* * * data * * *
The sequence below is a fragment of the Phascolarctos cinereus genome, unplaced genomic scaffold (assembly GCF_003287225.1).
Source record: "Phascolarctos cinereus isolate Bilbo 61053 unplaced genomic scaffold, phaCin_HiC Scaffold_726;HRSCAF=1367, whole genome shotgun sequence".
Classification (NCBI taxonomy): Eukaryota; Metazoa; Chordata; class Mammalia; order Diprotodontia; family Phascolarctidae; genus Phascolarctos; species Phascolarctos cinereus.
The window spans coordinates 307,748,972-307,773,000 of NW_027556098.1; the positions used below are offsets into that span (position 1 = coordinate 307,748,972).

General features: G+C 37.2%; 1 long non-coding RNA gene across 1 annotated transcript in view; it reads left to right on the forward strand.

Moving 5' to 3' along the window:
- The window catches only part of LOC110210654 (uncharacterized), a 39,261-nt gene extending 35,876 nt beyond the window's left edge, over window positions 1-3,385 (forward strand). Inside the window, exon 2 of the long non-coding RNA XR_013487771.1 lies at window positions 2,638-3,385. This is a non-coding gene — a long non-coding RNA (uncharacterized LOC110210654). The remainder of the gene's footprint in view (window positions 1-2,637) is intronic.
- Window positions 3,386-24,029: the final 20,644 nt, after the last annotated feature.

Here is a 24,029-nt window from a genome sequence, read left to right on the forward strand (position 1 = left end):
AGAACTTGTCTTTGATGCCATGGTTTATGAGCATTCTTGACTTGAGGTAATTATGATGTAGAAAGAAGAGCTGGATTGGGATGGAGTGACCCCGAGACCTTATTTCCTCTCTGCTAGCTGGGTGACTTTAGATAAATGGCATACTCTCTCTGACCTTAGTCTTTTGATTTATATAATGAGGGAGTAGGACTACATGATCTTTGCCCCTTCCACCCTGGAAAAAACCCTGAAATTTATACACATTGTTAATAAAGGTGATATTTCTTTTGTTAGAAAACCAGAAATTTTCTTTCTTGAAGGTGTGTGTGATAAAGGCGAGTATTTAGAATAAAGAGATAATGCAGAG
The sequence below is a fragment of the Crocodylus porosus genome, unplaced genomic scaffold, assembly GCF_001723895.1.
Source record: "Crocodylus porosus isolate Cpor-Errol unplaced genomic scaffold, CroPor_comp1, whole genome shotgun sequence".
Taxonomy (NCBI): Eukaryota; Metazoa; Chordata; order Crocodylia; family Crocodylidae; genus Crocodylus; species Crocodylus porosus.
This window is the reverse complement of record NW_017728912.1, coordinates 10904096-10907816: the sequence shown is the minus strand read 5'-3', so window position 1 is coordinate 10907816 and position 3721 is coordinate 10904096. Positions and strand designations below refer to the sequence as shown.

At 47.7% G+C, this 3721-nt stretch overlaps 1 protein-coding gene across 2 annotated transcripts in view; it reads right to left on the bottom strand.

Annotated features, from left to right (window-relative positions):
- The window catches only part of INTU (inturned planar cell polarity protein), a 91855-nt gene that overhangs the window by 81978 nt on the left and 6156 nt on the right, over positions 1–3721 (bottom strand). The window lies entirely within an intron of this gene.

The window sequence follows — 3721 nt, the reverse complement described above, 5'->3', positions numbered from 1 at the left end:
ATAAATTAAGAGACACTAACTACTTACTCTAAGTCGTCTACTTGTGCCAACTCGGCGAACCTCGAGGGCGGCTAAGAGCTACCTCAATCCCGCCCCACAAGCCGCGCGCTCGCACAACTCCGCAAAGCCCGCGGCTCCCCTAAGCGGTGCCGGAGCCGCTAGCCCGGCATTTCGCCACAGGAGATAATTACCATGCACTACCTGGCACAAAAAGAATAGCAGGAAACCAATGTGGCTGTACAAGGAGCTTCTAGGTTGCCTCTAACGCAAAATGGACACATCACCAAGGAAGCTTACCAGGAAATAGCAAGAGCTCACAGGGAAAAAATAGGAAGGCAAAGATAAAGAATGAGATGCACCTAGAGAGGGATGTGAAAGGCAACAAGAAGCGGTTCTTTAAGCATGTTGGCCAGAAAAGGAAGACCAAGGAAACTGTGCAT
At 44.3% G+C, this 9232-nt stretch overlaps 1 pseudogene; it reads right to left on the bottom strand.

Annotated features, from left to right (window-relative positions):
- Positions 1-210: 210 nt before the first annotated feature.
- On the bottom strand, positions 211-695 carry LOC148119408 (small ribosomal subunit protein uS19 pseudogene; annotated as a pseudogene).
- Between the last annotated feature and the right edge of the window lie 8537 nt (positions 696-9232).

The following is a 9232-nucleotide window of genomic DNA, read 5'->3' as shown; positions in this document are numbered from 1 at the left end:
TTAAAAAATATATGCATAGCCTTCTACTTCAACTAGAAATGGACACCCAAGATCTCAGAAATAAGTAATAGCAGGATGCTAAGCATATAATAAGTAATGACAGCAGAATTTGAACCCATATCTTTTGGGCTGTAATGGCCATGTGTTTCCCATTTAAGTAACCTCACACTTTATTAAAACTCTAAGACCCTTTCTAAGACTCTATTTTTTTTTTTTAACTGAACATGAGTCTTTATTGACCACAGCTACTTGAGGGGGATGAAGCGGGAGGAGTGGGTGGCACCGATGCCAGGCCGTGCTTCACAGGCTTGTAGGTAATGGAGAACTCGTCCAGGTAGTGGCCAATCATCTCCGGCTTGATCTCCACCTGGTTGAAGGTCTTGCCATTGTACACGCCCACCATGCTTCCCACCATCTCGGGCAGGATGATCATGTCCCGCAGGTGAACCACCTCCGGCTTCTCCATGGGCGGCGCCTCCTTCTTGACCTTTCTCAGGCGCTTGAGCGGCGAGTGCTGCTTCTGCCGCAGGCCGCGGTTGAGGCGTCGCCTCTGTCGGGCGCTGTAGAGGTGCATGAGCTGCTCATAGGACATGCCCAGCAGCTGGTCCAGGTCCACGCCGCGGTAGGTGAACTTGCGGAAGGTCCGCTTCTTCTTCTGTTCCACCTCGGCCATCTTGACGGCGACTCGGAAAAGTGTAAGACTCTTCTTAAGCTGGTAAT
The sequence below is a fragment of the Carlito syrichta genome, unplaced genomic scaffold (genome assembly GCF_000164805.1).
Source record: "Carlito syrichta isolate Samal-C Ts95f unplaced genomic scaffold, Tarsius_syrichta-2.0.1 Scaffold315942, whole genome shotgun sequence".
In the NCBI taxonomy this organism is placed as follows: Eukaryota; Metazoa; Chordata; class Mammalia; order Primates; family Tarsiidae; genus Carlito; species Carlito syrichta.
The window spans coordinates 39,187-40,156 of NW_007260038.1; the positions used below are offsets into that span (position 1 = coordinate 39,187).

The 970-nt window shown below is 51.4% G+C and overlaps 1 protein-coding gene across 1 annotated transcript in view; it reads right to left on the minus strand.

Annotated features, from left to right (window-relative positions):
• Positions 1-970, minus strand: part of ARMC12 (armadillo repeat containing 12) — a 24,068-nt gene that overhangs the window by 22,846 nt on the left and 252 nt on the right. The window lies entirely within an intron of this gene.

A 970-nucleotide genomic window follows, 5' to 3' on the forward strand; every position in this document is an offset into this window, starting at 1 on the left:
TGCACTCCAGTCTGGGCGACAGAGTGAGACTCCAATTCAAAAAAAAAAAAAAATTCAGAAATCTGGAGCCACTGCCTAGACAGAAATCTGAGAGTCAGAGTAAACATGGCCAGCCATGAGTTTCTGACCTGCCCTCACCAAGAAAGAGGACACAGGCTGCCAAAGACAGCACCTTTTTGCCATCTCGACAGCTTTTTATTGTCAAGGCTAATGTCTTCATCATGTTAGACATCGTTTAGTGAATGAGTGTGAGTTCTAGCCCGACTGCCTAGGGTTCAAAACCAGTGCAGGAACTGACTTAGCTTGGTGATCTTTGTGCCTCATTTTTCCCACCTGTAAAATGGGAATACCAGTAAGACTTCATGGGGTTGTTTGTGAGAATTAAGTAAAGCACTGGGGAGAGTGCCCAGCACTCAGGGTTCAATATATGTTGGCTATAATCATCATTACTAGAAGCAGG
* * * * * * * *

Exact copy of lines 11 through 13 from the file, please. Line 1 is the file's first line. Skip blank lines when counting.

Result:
The sequence below is a fragment of the Crocodylus porosus genome, unplaced genomic scaffold, assembly GCF_001723895.1.
Source record: "Crocodylus porosus isolate Cpor-Errol unplaced genomic scaffold, CroPor_comp1, whole genome shotgun sequence".
Taxonomy (NCBI): Eukaryota; Metazoa; Chordata; order Crocodylia; family Crocodylidae; genus Crocodylus; species Crocodylus porosus.